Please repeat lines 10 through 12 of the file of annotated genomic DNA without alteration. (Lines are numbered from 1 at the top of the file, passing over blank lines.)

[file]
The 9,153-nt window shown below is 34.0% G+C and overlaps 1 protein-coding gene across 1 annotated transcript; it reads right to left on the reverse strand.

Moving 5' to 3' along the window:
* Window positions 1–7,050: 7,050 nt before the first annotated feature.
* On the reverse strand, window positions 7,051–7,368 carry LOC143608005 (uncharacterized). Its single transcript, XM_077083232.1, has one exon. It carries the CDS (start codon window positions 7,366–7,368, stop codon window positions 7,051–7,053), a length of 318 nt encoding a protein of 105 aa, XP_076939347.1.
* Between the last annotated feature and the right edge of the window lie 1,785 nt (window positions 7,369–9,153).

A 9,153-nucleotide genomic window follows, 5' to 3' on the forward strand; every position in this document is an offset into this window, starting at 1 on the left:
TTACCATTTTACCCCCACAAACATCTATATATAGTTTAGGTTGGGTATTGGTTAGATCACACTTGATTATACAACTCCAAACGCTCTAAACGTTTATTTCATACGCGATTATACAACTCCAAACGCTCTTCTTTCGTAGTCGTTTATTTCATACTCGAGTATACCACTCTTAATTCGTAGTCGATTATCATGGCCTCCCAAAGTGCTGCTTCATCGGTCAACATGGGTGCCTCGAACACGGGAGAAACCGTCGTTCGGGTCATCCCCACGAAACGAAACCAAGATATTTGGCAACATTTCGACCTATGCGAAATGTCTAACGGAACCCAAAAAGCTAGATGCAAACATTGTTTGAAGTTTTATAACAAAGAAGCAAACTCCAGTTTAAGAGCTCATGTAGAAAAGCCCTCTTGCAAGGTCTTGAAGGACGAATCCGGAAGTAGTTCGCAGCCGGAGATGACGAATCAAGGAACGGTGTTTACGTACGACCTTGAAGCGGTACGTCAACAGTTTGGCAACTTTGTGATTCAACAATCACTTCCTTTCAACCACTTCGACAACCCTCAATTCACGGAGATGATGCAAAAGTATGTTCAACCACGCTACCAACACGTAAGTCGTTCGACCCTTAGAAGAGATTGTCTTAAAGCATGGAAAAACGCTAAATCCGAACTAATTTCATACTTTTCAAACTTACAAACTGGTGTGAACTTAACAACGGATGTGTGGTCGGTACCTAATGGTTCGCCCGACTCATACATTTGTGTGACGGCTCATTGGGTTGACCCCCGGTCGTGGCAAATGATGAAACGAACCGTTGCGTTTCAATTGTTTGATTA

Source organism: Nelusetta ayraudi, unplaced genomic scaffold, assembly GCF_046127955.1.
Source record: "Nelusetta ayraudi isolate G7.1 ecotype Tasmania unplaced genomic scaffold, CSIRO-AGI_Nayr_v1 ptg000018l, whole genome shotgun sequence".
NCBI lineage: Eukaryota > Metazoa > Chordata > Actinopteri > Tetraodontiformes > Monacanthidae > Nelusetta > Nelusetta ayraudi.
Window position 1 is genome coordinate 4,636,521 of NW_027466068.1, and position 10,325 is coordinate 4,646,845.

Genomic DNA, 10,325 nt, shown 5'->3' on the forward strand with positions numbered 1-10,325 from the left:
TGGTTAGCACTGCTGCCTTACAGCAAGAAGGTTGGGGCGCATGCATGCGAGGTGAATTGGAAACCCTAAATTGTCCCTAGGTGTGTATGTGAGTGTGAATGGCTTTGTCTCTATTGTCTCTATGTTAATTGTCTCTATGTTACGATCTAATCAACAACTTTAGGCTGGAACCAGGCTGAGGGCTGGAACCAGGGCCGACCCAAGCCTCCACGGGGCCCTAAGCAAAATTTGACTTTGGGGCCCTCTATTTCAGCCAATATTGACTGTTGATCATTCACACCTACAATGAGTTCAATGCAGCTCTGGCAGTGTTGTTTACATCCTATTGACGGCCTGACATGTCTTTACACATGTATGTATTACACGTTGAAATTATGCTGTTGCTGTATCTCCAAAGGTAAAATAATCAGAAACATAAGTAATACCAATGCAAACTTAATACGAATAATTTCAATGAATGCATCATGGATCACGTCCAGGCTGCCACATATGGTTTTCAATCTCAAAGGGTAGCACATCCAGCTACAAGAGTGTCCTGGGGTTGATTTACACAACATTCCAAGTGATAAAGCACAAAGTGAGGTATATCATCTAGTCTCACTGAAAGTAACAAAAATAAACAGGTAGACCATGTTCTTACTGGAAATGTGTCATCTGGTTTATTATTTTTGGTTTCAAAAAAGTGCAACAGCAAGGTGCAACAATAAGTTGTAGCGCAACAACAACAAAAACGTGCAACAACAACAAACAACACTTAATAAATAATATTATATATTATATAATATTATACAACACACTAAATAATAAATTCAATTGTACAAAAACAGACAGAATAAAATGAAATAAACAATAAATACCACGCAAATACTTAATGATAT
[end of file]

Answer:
NCBI lineage: Eukaryota > Metazoa > Chordata > Actinopteri > Tetraodontiformes > Monacanthidae > Nelusetta > Nelusetta ayraudi.
Window position 1 is genome coordinate 4,636,521 of NW_027466068.1, and position 10,325 is coordinate 4,646,845.

Genomic DNA, 10,325 nt, shown 5'->3' on the forward strand with positions numbered 1-10,325 from the left: